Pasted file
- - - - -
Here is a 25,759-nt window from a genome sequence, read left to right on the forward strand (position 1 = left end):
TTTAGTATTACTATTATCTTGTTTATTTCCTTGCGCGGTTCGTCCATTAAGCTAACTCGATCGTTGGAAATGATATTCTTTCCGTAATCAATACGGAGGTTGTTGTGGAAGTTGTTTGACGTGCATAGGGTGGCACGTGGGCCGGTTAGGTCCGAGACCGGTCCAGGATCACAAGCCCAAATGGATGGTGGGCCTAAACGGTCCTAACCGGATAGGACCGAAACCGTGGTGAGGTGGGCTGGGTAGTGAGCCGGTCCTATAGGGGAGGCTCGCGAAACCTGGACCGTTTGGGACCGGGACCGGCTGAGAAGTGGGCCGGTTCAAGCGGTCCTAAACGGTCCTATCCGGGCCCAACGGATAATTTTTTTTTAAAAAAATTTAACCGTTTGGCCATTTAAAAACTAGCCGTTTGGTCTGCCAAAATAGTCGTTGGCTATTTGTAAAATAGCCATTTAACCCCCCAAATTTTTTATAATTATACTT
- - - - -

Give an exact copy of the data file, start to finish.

Here is a 25,759-nt window from a genome sequence, read left to right on the forward strand (position 1 = left end):
TTTAGTATTACTATTATCTTGTTTATTTCCTTGCGCGGTTCGTCCATTAAGCTAACTCGATCGTTGGAAATGATATTCTTTCCGTAATCAATACGGAGGTTGTTGTGGAAGTTGTTTGACGTGCATAGGGTGGCACGTGGGCCGGTTAGGTCCGAGACCGGTCCAGGATCACAAGCCCAAATGGATGGTGGGCCTAAACGGTCCTAACCGGATAGGACCGAAACCGTGGTGAGGTGGGCTGGGTAGTGAGCCGGTCCTATAGGGGAGGCTCGCGAAACCTGGACCGTTTGGGACCGGGACCGGCTGAGAAGTGGGCCGGTTCAAGCGGTCCTAAACGGTCCTATCCGGGCCCAACGGATAATTTTTTTTTAAAAAAATTTAACCGTTTGGCCATTTAAAAACTAGCCGTTTGGTCTGCCAAAATAGTCGTTGGCTATTTGTAAAATAGCCATTTAACCCCCCAAATTTTTTATAATTATACTT